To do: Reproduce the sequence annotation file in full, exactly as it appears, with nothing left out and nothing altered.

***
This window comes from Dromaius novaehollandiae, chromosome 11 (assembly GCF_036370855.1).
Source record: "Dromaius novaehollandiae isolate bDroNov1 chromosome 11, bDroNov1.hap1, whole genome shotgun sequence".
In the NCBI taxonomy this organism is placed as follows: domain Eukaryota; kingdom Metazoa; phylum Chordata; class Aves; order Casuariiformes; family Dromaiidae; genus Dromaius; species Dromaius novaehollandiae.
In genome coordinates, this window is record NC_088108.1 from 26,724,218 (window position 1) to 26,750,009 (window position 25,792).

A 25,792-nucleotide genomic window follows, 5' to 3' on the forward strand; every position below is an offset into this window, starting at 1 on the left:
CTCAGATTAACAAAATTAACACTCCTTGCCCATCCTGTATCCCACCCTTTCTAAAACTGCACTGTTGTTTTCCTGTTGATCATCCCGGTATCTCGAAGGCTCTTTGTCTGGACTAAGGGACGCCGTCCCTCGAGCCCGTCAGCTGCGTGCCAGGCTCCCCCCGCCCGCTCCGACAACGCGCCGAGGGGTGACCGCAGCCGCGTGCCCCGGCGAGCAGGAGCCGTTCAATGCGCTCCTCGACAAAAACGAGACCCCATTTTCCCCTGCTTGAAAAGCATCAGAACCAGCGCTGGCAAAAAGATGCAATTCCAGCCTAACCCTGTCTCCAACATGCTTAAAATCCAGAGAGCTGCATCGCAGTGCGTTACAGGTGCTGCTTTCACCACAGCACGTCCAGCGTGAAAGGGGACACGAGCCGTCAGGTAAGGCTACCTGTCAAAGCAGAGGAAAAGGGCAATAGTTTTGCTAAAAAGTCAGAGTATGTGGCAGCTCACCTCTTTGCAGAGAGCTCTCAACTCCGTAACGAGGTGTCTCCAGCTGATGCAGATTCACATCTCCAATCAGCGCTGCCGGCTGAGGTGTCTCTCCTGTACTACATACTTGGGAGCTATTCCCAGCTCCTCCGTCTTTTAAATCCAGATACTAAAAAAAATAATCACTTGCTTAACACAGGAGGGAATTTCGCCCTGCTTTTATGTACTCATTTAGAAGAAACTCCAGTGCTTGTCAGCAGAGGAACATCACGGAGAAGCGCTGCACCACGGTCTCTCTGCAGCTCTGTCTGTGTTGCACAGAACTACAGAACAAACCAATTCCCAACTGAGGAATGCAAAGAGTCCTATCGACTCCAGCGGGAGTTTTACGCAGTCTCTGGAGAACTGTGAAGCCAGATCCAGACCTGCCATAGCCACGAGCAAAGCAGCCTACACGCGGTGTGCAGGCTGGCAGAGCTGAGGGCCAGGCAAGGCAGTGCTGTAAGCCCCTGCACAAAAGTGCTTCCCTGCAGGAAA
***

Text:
This window comes from Dromaius novaehollandiae, chromosome 11 (assembly GCF_036370855.1).
Source record: "Dromaius novaehollandiae isolate bDroNov1 chromosome 11, bDroNov1.hap1, whole genome shotgun sequence".
In the NCBI taxonomy this organism is placed as follows: domain Eukaryota; kingdom Metazoa; phylum Chordata; class Aves; order Casuariiformes; family Dromaiidae; genus Dromaius; species Dromaius novaehollandiae.
In genome coordinates, this window is record NC_088108.1 from 26,724,218 (window position 1) to 26,750,009 (window position 25,792).

A 25,792-nucleotide genomic window follows, 5' to 3' on the forward strand; every position below is an offset into this window, starting at 1 on the left:
CTCAGATTAACAAAATTAACACTCCTTGCCCATCCTGTATCCCACCCTTTCTAAAACTGCACTGTTGTTTTCCTGTTGATCATCCCGGTATCTCGAAGGCTCTTTGTCTGGACTAAGGGACGCCGTCCCTCGAGCCCGTCAGCTGCGTGCCAGGCTCCCCCCGCCCGCTCCGACAACGCGCCGAGGGGTGACCGCAGCCGCGTGCCCCGGCGAGCAGGAGCCGTTCAATGCGCTCCTCGACAAAAACGAGACCCCATTTTCCCCTGCTTGAAAAGCATCAGAACCAGCGCTGGCAAAAAGATGCAATTCCAGCCTAACCCTGTCTCCAACATGCTTAAAATCCAGAGAGCTGCATCGCAGTGCGTTACAGGTGCTGCTTTCACCACAGCACGTCCAGCGTGAAAGGGGACACGAGCCGTCAGGTAAGGCTACCTGTCAAAGCAGAGGAAAAGGGCAATAGTTTTGCTAAAAAGTCAGAGTATGTGGCAGCTCACCTCTTTGCAGAGAGCTCTCAACTCCGTAACGAGGTGTCTCCAGCTGATGCAGATTCACATCTCCAATCAGCGCTGCCGGCTGAGGTGTCTCTCCTGTACTACATACTTGGGAGCTATTCCCAGCTCCTCCGTCTTTTAAATCCAGATACTAAAAAAAATAATCACTTGCTTAACACAGGAGGGAATTTCGCCCTGCTTTTATGTACTCATTTAGAAGAAACTCCAGTGCTTGTCAGCAGAGGAACATCACGGAGAAGCGCTGCACCACGGTCTCTCTGCAGCTCTGTCTGTGTTGCACAGAACTACAGAACAAACCAATTCCCAACTGAGGAATGCAAAGAGTCCTATCGACTCCAGCGGGAGTTTTACGCAGTCTCTGGAGAACTGTGAAGCCAGATCCAGACCTGCCATAGCCACGAGCAAAGCAGCCTACACGCGGTGTGCAGGCTGGCAGAGCTGAGGGCCAGGCAAGGCAGTGCTGTAAGCCCCTGCACAAAAGTGCTTCCCTGCAGGAAA